Kethledge applied this to several of his own cases, offering detailed reflections on how he went about parsing the language in the statutes at issue. He also extended his argument to the so-called Chevron deference, a judicial doctrine that holds courts should defer to agencies’ reasonable interpretations of their own statutes when those statutes are ambiguous.

Kethledge said those ambiguities are not as common as judges make them seem.

“In my own opinions as a judge, I have never yet had occasion to find a statute ambiguous,” Kethledge wrote. “In my view, statutory ambiguities are less like dandelions on an unmowed lawn than they are like manufacturing defects in a modern automobile: they happen, but they are pretty rare, given the number of parts involved.”

In the article, Kethledge said Chevron gives agencies “a palpable sense of entitlement” in court, noting that agencies are often seeking a “colorable interpretation that will support the policy result that the agency wants to reach” when they interpret their own statutes.

“When judges engage in that kind of analysis, we call it judicial activism,” Kethledge wrote. “And most observers condemn judicial activism as an arrogation of legislative power to the judiciary. It is not clear to me why the result is any better when the arrogation is done by the executive.”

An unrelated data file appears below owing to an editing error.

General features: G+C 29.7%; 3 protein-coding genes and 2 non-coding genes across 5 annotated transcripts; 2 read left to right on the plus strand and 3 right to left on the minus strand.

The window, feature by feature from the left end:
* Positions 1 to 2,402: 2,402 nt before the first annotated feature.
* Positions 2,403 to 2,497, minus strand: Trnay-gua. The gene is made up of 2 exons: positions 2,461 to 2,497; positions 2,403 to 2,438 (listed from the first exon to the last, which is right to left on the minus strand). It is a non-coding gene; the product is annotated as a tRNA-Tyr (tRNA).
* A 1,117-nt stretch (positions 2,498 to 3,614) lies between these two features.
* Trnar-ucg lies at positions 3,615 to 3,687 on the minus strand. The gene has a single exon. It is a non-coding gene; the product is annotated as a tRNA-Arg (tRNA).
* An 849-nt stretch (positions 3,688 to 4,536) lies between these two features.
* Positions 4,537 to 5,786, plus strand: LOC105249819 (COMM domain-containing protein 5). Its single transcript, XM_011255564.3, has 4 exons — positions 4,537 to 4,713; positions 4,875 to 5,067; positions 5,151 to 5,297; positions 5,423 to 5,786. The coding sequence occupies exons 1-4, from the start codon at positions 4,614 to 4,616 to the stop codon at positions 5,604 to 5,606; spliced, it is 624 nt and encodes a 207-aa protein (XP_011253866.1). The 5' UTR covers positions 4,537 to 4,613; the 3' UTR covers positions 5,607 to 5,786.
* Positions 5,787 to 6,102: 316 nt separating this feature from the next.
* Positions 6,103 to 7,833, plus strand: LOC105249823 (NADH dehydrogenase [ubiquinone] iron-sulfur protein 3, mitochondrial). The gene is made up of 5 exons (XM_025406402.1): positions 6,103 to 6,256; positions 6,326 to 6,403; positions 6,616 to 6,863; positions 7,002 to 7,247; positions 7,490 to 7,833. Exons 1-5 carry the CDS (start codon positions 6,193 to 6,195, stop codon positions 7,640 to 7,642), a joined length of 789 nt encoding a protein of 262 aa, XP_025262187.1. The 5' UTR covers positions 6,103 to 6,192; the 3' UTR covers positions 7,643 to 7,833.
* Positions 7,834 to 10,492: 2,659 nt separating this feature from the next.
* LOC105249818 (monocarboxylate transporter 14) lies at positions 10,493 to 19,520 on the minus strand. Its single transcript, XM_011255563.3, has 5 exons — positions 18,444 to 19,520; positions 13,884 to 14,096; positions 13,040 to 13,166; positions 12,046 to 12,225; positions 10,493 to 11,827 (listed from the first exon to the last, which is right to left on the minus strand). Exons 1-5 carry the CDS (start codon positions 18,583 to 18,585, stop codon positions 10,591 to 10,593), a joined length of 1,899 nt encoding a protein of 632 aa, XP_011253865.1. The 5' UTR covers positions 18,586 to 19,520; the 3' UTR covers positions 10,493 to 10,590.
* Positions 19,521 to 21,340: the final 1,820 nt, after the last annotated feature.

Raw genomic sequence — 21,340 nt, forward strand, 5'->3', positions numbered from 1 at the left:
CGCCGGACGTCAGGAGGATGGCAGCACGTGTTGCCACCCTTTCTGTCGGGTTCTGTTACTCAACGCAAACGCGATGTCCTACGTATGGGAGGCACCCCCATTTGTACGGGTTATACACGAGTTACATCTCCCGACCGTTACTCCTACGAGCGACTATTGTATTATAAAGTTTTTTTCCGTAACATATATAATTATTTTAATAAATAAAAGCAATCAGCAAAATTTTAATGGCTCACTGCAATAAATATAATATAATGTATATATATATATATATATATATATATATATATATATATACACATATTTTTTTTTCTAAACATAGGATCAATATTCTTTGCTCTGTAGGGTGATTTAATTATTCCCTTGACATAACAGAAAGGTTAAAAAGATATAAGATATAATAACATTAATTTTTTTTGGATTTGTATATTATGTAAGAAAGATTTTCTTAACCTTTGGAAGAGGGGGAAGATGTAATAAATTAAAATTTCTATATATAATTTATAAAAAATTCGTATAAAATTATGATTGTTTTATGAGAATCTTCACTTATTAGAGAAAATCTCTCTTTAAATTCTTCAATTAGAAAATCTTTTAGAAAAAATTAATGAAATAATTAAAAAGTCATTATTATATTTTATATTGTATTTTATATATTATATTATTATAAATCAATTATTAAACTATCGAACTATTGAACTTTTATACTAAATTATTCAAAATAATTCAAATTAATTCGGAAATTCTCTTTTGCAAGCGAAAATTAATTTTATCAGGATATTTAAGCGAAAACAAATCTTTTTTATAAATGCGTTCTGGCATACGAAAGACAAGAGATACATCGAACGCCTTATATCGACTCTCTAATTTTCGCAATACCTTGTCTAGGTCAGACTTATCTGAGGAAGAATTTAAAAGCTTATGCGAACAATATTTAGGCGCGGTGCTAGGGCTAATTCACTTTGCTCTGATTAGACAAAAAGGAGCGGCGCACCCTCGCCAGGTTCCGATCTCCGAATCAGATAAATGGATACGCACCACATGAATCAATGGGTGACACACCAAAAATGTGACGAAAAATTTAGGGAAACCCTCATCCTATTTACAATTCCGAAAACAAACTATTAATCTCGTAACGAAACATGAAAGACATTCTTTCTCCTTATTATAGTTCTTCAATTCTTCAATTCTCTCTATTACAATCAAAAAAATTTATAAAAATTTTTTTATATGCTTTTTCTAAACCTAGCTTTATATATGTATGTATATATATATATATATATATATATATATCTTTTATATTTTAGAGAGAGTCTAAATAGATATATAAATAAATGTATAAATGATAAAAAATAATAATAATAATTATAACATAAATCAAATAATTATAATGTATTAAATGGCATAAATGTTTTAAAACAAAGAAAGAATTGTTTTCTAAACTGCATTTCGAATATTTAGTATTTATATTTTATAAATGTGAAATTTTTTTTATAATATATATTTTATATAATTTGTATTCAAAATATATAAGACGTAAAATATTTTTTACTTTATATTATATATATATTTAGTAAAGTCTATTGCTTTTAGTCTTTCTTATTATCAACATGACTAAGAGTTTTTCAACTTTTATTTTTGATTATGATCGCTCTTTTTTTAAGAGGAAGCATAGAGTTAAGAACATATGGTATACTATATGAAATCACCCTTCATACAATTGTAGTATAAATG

If Kethledge is Trump’s choice, Moreland noted the judge’s ties to Michigan could make his confirmation process slightly smoother, as the state’s two Democratic senators could face pressure to support a man known to retreat to a cabin in the northern part of their state.

This, coupled with his relatively limited embrace of conservative legal philosophy, could make the White House’s job easier as the confirmation fight ramps up going into the fall.

“Compared to people like Brett Kavanaugh and [Seventh Circuit Judge] Amy Barrett, he’s the one who I think there’s the least for either side,” Moreland said. “I think some conservatives have open questions about how conservative he’ll be, but I think also a lot of liberals don’t have the kinds of concerns they might have with some of the other finalists.”